Yesterday’s post was on the optimistic side – which is where I tend to land 99% of the time. A friend commented that her children would not be so understanding of a sibling getting more attention and fruit snacks for supper. Truth is, mine aren’t thrilled either. (Neither am I, really.)
So I need to share this response I gave her…
I can’t say they’re always understanding, nor am I always so patient. What usually comes out of my mouth after an “it’s not fair” statement is that “he has a tumor and doctors and needles and blah blah and that’s not fair for him.” Thankfully, things have gotten much better since being off of chemo and other medications that caused some issues for Josiah.
April 26, 2014 was one of those days. It was a day when I felt like I had been doing everything wrong. It was one of those days when optimism was lacking, to put it lightly. Maybe you can identify?
That afternoon Grace had been outside. When she came in, her eyes were closed and she wondered aloud that she just couldn’t imagine what it would be like to be blind. Her thought led me to remind her of Josiah’s lack of vision – even though he can see some, he is still legally blind. She looked hurt by that statement and as we talked, I learned that she thought his vision would get better. In fact, she tried to clarify that statement with me multiple times as I attempted to make it clear that his vision would not likely improve.
During our conversation, Samuel walked into the kitchen where Grace and I were talking. I explained to them both that during the surgery, Josiah had a stroke, which made him unable to move his right side. The things that the stroke caused are possible to be re-learned. (All of which we had talked about previously with them.) I then explained that the damage to Josiah’s eye was caused by the tumor, and that damage could not be reversed.
That led Samuel to ask why they didn’t take the tumor all the way out. As best as I could, I tried to describe how the tumor was made up; a large sticky ball with “fingers” coming out around it. One of the fingers wrapped around a major artery and if it was cut by accident, Josiah would’ve died. As they both tried to take in this medical information, they were quiet.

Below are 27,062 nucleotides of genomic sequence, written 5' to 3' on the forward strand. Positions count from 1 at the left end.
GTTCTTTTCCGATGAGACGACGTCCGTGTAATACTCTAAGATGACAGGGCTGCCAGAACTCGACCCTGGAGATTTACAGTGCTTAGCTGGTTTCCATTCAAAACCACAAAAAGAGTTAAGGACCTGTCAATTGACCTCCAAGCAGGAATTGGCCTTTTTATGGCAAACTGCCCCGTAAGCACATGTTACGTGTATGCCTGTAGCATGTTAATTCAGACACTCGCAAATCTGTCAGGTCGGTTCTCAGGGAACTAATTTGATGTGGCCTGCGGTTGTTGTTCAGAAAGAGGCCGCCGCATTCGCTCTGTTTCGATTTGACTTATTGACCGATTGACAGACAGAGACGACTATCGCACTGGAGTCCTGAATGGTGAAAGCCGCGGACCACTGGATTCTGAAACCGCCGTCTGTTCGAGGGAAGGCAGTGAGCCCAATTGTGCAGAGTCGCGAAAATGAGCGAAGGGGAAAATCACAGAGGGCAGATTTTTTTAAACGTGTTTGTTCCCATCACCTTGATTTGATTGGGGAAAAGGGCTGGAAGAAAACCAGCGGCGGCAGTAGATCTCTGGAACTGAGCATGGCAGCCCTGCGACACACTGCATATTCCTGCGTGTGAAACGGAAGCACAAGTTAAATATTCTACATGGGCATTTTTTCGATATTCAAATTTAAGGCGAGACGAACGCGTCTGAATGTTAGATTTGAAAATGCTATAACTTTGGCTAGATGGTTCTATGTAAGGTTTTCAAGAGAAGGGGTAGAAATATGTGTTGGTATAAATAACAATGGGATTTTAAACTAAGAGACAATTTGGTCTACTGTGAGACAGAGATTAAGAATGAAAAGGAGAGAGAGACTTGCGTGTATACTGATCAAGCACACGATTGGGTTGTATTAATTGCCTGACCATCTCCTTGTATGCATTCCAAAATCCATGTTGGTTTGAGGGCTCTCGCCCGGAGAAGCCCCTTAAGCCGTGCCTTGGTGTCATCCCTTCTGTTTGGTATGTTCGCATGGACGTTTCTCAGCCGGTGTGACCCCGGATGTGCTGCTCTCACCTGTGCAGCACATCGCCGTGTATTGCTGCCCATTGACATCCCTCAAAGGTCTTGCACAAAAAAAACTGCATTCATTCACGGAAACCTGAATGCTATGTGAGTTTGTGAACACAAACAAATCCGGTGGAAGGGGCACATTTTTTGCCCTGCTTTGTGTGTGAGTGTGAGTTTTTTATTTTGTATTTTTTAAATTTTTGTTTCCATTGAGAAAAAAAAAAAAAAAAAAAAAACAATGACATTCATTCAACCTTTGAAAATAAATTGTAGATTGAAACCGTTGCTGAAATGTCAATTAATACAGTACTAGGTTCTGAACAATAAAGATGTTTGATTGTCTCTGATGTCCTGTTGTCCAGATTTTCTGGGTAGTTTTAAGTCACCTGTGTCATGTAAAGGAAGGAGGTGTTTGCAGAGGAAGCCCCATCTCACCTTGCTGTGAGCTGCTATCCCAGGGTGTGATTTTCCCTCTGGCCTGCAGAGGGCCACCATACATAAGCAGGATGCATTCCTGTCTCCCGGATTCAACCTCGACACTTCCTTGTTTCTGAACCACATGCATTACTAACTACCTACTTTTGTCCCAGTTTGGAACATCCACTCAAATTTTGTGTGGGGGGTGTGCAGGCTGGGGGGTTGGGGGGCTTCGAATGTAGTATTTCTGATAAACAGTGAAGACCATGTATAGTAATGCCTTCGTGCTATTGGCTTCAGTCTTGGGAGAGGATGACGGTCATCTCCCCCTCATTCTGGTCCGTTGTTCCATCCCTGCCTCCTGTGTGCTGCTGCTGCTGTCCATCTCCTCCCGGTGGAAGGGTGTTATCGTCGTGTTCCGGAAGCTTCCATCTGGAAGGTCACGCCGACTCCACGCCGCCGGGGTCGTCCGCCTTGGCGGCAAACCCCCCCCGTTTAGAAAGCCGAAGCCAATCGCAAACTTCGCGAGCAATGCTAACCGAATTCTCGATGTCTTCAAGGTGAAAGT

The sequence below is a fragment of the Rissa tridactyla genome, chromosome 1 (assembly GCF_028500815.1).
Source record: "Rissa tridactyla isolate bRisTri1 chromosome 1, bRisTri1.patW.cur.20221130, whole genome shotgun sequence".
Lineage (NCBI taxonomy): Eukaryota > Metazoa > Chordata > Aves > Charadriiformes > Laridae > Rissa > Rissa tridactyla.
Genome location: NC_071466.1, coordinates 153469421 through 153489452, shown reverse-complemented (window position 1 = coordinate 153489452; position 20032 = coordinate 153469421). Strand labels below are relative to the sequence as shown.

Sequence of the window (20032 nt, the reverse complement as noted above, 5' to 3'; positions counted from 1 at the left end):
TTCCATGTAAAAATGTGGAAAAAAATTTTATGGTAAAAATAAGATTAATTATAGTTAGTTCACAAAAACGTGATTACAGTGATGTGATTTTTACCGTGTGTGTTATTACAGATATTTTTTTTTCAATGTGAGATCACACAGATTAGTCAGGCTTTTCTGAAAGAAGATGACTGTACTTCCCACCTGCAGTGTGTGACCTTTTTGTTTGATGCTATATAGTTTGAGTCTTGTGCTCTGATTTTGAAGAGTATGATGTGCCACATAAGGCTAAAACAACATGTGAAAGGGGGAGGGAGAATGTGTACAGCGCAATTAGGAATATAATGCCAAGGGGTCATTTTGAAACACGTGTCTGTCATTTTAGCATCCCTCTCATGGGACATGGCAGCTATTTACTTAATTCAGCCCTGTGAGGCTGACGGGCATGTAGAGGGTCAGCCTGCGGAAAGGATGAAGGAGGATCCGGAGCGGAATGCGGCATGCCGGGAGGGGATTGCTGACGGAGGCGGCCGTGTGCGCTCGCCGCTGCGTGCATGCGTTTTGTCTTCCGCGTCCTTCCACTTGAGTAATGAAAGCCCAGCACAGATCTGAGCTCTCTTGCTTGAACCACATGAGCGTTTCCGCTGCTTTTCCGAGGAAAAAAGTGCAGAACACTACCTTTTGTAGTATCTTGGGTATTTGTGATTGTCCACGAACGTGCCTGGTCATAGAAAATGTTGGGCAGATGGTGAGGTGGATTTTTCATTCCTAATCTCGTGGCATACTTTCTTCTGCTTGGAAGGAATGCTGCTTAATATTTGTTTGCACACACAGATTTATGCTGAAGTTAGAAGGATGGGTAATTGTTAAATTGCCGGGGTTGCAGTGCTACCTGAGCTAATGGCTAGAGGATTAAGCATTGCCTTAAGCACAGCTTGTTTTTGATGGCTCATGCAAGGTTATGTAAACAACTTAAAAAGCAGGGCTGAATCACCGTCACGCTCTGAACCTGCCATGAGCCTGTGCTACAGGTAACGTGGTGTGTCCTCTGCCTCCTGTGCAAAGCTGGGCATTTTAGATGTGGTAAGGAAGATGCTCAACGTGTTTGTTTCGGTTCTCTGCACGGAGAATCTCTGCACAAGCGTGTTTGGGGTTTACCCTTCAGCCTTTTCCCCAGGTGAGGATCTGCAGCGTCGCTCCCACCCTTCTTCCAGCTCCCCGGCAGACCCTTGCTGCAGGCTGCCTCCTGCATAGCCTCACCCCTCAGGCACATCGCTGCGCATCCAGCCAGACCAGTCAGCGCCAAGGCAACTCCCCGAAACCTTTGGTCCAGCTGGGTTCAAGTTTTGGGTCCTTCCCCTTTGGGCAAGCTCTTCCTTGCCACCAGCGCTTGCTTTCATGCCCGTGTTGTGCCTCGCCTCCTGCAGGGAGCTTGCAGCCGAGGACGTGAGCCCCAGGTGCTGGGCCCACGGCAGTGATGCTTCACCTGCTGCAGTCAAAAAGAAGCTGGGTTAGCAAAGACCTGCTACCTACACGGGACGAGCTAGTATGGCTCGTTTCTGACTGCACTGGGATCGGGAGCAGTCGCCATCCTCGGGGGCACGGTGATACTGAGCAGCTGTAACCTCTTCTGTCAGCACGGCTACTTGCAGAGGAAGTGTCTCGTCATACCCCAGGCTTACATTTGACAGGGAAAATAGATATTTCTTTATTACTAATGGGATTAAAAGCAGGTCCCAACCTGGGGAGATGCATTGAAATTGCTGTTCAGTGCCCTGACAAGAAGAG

Then came the question. “Why did God put the brain tumor in Josiah?”
I most definitely wasn’t ready for that question. However, God provided me with wisdom to know exactly what to say to my children at this delicate moment.
I simply said that I did not believe that God put the tumor in Josiah. God is good. This tumor is not good, so it could not have came from God. This prompted questions that led to the fact that God gave us the will to choose good or bad; that we can choose to follow God, or choose not to follow God. I shared that God wants us to choose to follow Him, not force us to choose Him, because God wants us to love Him, not just follow Him like a bunch of robots. (Samuel really liked that analogy.) I also reminded them that everyone sins and makes bad choices, but that Jesus came to die for our sins, so we could be forgiven – which is what happens when we choose to follow God.
As I talked about choosing to follow and love God and living our life for Him, Samuel stood up, looked at me with tears and desperation in his eyes, wringing his hands together, barely speaking the words “Mom, I want to do that, I just don’t know how.” It was at that point that I knew he was ready to ask Jesus to come into his heart and be baptized.
Samuel had talked about wanting to be baptized several times over the previous year, so it was a subject we had already been discussing with him. We wanted to make sure that he understood his decision, that he was sincere, and doing it for the right reasons. During that conversation, I knew he was ready and Samuel was baptized the following afternoon.
That day still amazes me. In a time when I felt completely inadequate, both before and during the conversation, God showed me He was there. Even through the hard and difficult times, God is faithful. Even in the mundane, God is faithful. And while we have many examples of His faithfulness, He showed me one evening that even when I think I’m failing, He’s taking care of me and that ultimately, He does not fail. That’s all that matters.